Fear can be paralyzing and make us feel like there’s no way out. Annie Downs, a speaker and author of the book “Let’s All Be Brave”, recently delivered a message on fear. She posed this question in response to “What if?” questions of fear in our lives: “… And then what?” This really hit me because I HATE feeling STUCK and it helped remind me of so many things that I learned in The Journey Training.
I’m a planner, always have been – always will be. I remember making college plans from a young age. I thought I was destined for Harvard, Florida State, or Notre Dame. I always thought I knew what career I was going to choose – everything from Chairman of the Board or lawyer to an actress on Days of our Lives.
I pursued both medicine and nursing in college. In my mind, it didn’t matter that I’m legally blind with a left side weakened by a prenatal stroke. There were still plenty of things I could do in those fields! Well, those plans didn’t pan out. And I vividly remember when it occurred to me that I MIGHT not get an acting contract and marry one of the actors. I was devastated!
The day I got rejected from nursing school, my Dad drove up to my college to have dinner with me. He was expecting to have to pick me up off the floor. And then what? I made the choice to believe that I was going to be okay, that GOD HAD BETTER PLANS FOR ME.
I actually went to the University of Georgia for my Bachelor’s degree, the University of San Diego for my Master’s degree, and now I’m a Special Education teacher. There were a lot of steps in getting there, a lot of tears cried, and a lot of plans that changed.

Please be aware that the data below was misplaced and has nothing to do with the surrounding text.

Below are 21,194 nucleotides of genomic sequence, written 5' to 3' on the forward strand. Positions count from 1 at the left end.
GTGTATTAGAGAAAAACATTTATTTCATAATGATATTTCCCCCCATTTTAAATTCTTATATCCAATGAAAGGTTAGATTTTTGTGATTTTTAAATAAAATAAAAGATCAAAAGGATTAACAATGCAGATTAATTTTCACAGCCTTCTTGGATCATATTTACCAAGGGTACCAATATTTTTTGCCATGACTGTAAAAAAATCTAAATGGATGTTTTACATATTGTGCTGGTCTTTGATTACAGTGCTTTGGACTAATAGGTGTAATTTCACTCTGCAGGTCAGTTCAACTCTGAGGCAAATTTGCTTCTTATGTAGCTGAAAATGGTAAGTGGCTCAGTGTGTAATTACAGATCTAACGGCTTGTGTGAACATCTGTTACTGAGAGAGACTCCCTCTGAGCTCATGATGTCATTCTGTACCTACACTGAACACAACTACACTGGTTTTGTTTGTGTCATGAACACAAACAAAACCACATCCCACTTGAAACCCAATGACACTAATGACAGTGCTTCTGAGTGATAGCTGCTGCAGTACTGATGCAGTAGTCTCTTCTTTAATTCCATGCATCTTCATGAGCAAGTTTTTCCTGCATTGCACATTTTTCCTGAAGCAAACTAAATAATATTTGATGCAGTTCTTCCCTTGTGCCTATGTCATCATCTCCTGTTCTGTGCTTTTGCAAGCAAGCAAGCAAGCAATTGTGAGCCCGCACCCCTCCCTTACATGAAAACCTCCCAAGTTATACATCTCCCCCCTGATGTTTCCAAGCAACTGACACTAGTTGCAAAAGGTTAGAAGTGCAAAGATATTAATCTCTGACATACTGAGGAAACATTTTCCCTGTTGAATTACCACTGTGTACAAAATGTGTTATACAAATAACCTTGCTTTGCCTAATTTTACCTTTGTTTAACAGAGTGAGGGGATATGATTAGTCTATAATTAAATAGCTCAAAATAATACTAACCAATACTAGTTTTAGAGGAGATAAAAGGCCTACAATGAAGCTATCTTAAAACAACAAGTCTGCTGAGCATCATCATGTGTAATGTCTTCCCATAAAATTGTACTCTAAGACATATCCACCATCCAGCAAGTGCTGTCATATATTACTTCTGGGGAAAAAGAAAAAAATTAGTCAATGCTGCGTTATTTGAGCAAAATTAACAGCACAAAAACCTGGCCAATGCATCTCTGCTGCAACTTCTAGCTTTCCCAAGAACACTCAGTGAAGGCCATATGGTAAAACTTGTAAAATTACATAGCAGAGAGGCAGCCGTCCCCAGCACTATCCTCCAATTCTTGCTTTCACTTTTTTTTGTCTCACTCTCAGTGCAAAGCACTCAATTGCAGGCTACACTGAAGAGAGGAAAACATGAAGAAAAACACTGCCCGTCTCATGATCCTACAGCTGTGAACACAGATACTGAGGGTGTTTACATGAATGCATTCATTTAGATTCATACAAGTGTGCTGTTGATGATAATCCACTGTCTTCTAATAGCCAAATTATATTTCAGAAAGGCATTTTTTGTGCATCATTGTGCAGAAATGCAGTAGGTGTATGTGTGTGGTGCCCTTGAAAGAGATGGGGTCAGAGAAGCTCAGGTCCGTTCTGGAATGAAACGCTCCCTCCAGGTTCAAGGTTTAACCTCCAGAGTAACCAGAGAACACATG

Fears can stop us if we give up and let them – or we can choose to do something else instead.
Your boyfriend breaks up with you. And then what? You enjoy more time with your friends and you go meet new people.
You don’t get a job you wanted or you lose your job. And then what? You keep networking and applying for other jobs.
Your weight loss methods aren’t working as you hoped. And then what? You try something different.
We can’t completely stop fear from entering our lives, but life doesn’t have to stop when a fear is realized. We can choose to find an answer to the question, “And then what? It usually just takes one small step to begin working through the fear. I’m not saying it will be easy and we don’t have to do it alone.
No matter our circumstances, God doesn’t give up on us: “I’ve never quit loving you, and I never will. ” Jeremiah 31:3
Are you feeling stuck somewhere in your life? Do you feel like nothing is changing? Are you afraid to make a move because you don’t know what to do next? Consider enrolling in The Journey Training’s next class. There’s your first small step and to answer the question, “And then what?”